- We now have numbers with which to measure the recession we could sense months ago.
- The data suggests the UK recession has gone deeper than others, and it has touched forgotten parts of the economy.
- It also sets the scale of the challenge for governments, to continue or withdraw support measures and to be clear about priorities.
Who’d huv thunk it? A recession, you say?
Yes, two consecutive quarters of declining output, according to the Office for National Statistics, confirms what we all knew.
That’s not to disparage the statisticians. This is such an exceptional recession that it needs to be enumerated carefully.
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The underlying numbers reminded us of some aspects of recession that can get overlooked. They showed, or claimed to show, how much “output” from the health and social care sector dropped during April, May and June.
While some parts of hospitals, some medical teams and care home staff were working flat out, the system as a whole saw a 27% drop in activity.
In education, there was a 34% fall in “output”. Don’t ask me how you measure output from education, and remember that the informal, uncounted education sector, at the nation’s kitchen tables, was picking up where the formal, salaried teaching force were told to stay at home.
The water supply and sewerage don’t get much attention during a recession, but one measure of the downturn in economic activity was the 6% decrease in output from that sector.
Similarly, with much of industry switched off and lots of home entertainment appliances switched on, the balance saw a 9% drop in electricity and gas output. That latter number may be affected also by unusually warm weather.
Uptick in June
With an upswing in activity of nearly 9% in June – another exceptional figure – as businesses re-opened, it’s clear that the recession is not likely to extend to a third quarter. That’s unless there’s a renewed lockdown.
But even strong growth is no guarantee of returning to anything like normal by the end of the year.
And this moment to reflect on where we’ve been over the past six months is also a chance to look ahead.
As with any recession, you tend to have it confirmed after the worst of it is over. And it’s also expected that company collapses and job losses are likely to follow after the upswing has begun.
That delayed effect will be all the more pronounced because of the support measures by business to keep employing companies solvent and to take payroll costs off their hands. As that support is withdrawn, expect the job losses to mount up.
There’s pressure on Rishi Sunak to extend furlough, at least for some sectors that cannot possibly get back to normality because of the constraints placed on them. Events and live entertainment is an obvious concern.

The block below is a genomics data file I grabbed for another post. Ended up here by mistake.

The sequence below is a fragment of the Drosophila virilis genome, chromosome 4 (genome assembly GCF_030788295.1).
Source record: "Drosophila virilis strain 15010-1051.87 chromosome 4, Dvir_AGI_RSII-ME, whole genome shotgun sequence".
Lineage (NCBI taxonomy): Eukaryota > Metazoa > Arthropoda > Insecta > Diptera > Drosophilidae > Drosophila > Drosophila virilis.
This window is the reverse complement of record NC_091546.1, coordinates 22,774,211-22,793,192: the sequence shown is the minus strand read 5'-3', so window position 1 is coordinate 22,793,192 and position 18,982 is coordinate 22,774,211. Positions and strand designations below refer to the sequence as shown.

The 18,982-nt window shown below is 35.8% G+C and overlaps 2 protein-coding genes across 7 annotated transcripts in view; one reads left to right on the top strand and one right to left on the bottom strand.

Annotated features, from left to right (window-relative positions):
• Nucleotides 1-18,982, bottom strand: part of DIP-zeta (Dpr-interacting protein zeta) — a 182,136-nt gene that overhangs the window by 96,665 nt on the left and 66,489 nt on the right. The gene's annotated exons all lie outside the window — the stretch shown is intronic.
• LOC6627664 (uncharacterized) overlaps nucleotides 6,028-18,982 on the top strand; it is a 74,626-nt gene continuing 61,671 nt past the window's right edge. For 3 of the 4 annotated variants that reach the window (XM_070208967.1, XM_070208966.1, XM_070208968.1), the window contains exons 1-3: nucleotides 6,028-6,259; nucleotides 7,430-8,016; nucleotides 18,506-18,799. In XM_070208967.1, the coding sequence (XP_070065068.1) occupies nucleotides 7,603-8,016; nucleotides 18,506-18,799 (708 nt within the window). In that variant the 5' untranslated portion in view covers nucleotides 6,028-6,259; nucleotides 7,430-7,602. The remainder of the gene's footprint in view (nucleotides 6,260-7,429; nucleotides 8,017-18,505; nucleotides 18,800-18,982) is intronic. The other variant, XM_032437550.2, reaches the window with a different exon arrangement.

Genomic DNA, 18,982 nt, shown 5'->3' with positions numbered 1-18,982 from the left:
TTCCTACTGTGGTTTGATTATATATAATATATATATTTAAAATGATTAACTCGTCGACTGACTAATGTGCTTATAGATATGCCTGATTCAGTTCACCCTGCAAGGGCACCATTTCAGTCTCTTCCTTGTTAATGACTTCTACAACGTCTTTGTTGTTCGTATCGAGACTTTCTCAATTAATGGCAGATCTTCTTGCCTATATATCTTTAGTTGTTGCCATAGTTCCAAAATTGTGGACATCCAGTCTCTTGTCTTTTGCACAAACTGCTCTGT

He says the economy and businesses need to stop relying on it, after 1.2m employers put 9.6m people on furlough, at a cost of £33.8bn.
There is also pressure to extend business rates holidays, and to dig deep into borrowing once more to provide loans to businesses. The Bounce Back Loan is worth up to £50,000 to smaller companies, with 100% government guarantee behind it, very few questions asked.
By this week, it had been secured by 1.16m firms, with loans worth £35bn.
CBILS, or coronavirus business interruption loans, have been worth £16.8bn to 60,000 companies, with an 80% government-backed guarantee.
Priorities and pace
The ONS numbers make it clear – and uncomfortably so, for the UK government – that the recession has been deeper than comparable large economies, other than Spain.
The USA has seen a lower dip than the UK in the first half of the year, but its infection controls have made a bad start to the second half, so it might get a lot worse before it gets better.
Britain was later into lockdown and stayed there longer. Its recovery path for the second half of the year owes a lot to decisions made by Rishi Sunak and fellow ministers.
But there’s a warning out there also to the Scottish government, and it comes from the man chosen to lead its team of advisers on economic recovery.
Benny Higgins has been on the BBC Radio Scotland airwaves and writing for The Scotsman, voicing his concern about the “dilatory” nature of response to some of the recommendations.
One he cites is in “convening power” of ministers to get banks round the table and pushing them into taking more responsibility for their customers’ financial health.
“The real test will be the prioritisation and focus of activity, and the pace of execution,” he writes.
To make priorities is to de-prioritise those that aren’t on the list. That’s tricky, and political.
As Mr Higgins points out, the Scottish government has set itself the hard task of recovering economic growth while shifting to a different target of improved “wellbeing”.